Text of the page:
Alexithymia was first introduced in the field of psychosomatic medicine and has recently been referred to as a personality trait characterized by a deficiency in the cognitive processing of emotions, namely, difficulties in identifying and communicating emotions, and externally-oriented thinking 
. These characteristics reflect a disruption in the conscious experience of emotions 
. Voluntary control, as an important aspect of consciousness and the source of attention, is critical for regulating mental computations including emotional processes. 
. However, this supervisory system is possibly severely impaired in individuals with high alexithymia 
. In addition to difficulties in recognizing and expressing emotions, these individuals often manifest flattened emotions at default, yet accompanied by random and abrupt emotional outbursts which they cannot interpret; they also have overcontrol of their internal needs, an exaggerated defensive system, and dysregulated autonomic responses such as increased heart rate to emotion-evoking stimuli, although always report less emotional experiences 
. All these manifestations indicate a disconnection between the physiological responses and the voluntary control of emotions in alexithymia.
The notion that alexithymic trait is associated with voluntary control is derived from the aforementioned findings from psychosomatic medicine, and has been supported by experimental psychology studies carried out in nonclinical samples as well as neuroimaging findings. Behavioral studies have reported that alexithymic individuals are impaired in the cognitive processing of emotions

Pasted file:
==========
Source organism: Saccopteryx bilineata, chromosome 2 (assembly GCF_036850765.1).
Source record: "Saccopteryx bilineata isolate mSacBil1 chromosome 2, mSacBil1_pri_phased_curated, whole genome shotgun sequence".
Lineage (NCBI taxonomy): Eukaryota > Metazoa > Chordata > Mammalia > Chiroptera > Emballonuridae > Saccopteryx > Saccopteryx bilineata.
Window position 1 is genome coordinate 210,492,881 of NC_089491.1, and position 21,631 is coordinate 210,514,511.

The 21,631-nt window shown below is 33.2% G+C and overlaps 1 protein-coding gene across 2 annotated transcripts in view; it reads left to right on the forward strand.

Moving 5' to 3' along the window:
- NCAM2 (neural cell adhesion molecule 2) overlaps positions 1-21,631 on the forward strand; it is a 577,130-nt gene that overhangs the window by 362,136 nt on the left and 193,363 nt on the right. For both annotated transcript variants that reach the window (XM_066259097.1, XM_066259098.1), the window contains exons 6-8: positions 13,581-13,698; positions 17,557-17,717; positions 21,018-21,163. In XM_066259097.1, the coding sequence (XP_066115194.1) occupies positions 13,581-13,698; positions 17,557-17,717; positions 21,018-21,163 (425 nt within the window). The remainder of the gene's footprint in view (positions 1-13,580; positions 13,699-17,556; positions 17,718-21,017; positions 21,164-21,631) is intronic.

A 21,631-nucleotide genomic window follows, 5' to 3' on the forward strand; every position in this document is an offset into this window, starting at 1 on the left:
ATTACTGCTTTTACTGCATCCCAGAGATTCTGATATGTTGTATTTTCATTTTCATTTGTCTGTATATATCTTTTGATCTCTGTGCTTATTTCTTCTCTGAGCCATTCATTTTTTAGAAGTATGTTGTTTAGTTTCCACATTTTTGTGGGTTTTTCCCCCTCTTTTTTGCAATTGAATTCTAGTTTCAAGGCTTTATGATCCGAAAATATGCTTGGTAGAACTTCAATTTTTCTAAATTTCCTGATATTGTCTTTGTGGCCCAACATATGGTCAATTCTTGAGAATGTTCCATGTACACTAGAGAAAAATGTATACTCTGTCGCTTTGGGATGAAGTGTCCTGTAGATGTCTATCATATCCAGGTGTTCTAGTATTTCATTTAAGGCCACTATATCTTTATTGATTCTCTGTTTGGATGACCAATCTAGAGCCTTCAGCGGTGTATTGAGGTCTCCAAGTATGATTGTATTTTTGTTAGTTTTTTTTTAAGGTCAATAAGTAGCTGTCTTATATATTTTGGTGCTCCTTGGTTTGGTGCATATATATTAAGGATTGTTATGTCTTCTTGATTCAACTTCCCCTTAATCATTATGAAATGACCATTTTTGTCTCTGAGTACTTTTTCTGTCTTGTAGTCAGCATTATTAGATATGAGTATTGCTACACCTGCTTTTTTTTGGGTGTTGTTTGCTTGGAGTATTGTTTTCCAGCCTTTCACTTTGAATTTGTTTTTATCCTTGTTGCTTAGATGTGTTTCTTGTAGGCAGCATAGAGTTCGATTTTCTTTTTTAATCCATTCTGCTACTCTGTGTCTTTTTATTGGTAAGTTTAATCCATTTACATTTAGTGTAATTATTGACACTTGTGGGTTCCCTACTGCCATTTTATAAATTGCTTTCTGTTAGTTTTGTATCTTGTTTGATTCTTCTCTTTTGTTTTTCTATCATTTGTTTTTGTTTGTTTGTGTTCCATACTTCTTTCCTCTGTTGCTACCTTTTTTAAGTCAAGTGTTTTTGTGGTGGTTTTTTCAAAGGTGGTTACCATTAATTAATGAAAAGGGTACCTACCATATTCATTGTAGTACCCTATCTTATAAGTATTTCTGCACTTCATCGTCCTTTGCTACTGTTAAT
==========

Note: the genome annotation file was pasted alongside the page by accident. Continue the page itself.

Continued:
. One study used both the 20-item Toronto Alexithymia Scale (TAS-20) and the Level of Emotional Awareness Scale (LEAS) to assess alexithymic trait in a community sample of 380 subjects 
, and the participants were asked to identify emotions in a Perception of Affect Task (PAT). People with higher alexithymia scores had a decreased ability of recognizing both verbal and nonverbal emotions. Another study found that healthy adults with higher TAS-20 scores showed a diminished priming effect from contextual information to emotional words 
. In other words, the presentation of an emotional context facilitated the processing of a related emotional word in a lesser extent in people with higher alexithymia scores than those with lower alexithymia scores. These studies clearly demonstrated that alexithymic trait is associated with the ability of the cognitive processing of emotions. As is mentioned before, although the top-down control of physiological responses are disrupted, autonomic responses per se
are not impaired in people with high alexithymia 
. Therefore, alexithymia is viewed as “blindfeel”, the emotional equivalent of blindsight 
. According to this thesis, alexithymia is a deficit in reaching the conscious awareness and in maintaining the voluntary control of emotions, rather than a disruption in the sensory/perceptual aspect of emotions. Alexithymic individuals can be emotionally aroused just as much as non-alexithymic individuals; however, they would report they do not feel anything or do not know how they feel, and consequently can not regulate their emotional states.
Neuroimaging studies have further supported this view by revealing that alexithymic trait is associated with a common neural substrate subserving voluntary control. Voluntary control is known to be implemented by a brain network including the anterior cingulate cortex (ACC), and other frontoparietal regions 
. The ACC subserves a wide range of high-level functions including executive control, error detection, reward, anticipation, and consciousness 
. The ACC is consistently activated in situations where competing information needs to be processed 
. When the ACC is lesioned, executive control is likely to be affected, although this is not always the case